Thursday, December 2, 2021

The struggles of one citizen manufacturer highlights the overall difficulties faced by others

The Director of Mo Beverages, Gabriel Masie is a troubled man.

He has done everything to play by the rules. And in the process saw every hurdle being erected on his way so that his company could not enter the market.

He talks of “cartels”” that are artificially keeping his products out of the shelves.

Masie runs Mo Beverages – a water purification and bottling plant.

Sales are not moving. And he thinks he knows why.

Artificial hurdles have been erected on his way.

And if he is not careful Mo Beverages will go the path of many other citizen owned companies in the water bottling sector; belly up!

During the interview it becomes clear that the cartels he is making reference to includes some retail chain stores.

“The market is there. But we are not allowed to access it,” said Masie in a clear frustration that was discernible throughout the interview.

He said he has gone through all the steps that were put to his company by the Botswana Bureau of Standards (BOBS).

Since meeting the BOBS standards, he senses that there is now a plan unfolding to run him and his company.

“Ä plan is now to destroy us. It’s so sad,” he says.

Masie says that Mo Beverages is government funded, yet not even government is buying from them.

“Look we have fulfilled all BOBS requirements put on us. It has come at immense costs. But we felt strongly that we needed to fulfil those. And now here we are,” said Masie.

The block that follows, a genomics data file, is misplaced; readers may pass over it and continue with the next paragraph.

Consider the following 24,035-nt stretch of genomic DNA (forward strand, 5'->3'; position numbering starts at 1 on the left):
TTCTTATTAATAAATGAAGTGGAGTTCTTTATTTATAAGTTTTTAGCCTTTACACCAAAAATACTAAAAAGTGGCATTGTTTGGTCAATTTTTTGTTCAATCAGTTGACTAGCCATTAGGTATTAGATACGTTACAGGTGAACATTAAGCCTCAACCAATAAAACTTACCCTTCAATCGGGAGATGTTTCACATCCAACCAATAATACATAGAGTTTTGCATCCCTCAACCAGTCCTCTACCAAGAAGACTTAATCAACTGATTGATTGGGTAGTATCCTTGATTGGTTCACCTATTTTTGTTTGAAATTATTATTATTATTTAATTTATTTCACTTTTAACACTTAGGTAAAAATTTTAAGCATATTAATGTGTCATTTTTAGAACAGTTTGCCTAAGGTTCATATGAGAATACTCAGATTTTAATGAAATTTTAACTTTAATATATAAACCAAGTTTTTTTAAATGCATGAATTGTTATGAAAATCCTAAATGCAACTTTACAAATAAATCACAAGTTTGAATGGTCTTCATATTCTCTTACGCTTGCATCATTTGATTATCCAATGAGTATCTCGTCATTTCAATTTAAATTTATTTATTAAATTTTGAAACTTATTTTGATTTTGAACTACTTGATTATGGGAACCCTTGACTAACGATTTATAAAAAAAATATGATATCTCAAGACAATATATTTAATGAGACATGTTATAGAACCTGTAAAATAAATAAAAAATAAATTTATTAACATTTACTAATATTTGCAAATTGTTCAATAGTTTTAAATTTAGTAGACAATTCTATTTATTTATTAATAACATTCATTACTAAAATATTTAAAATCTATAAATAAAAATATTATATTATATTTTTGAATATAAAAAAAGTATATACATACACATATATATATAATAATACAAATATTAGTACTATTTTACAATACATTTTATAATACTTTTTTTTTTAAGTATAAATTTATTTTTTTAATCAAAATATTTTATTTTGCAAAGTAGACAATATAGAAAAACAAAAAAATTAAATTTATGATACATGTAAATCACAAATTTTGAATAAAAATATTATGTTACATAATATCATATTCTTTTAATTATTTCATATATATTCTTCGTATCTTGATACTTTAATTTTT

The tragedy for him is that some of their competitors are not BOBs compliant and yet retailers see nothing wrong buying water from them.

“We need to enter the chain shops. Now they have stopped taking or returning my calls.”

Not so long ago, Botswana government took a decision to stop importation of water from outside the Botswana borders.

Yet Masie says there are still some South African water brands that continue to flow freely into Botswana.

Exactly how that happens we cannot say. For me what is important is to get a seat at the table. If we don’t, we might need to create such a seat,” said Masie.

At the moment the plant is operating at only 5% capacity.

And even then not all production is able to enter the market.

His brands are listed in almost all the big shops. Yet those shops are not buying any of his brands.

“We are ready for service level agreements. We are ready to meet any quality assurance they may put on us,” he says.

Masie is not fazed by his struggles to enter the market.

He refuses to look at the whole thing through a race tainted prism.

For him it all boils down to unfairness that is allowed to go on despite existence of organisations like Competition Authority that are supposed to ensure market fairness.

His vision to grow Mo Beverages marches on notwithstanding all the difficulties he encounters.

There is already underway a movement of incorporating a line inside the facility that would produce sparkling water and also the medical water.

He says the model was initially not to get involved in downstream marketing, before adding, “but we are being forced into it by retail cartels.”

He adds that at Mo Beverages they are convinced that their manufacturing vision dovetails nicely with that of the country.

But with no sales, that is little consolation.

“We look at ourselves as pioneers. Our plant is fully automated. Except for monitoring through the computers, there is nowhere people get involved in the process,” says Masie.

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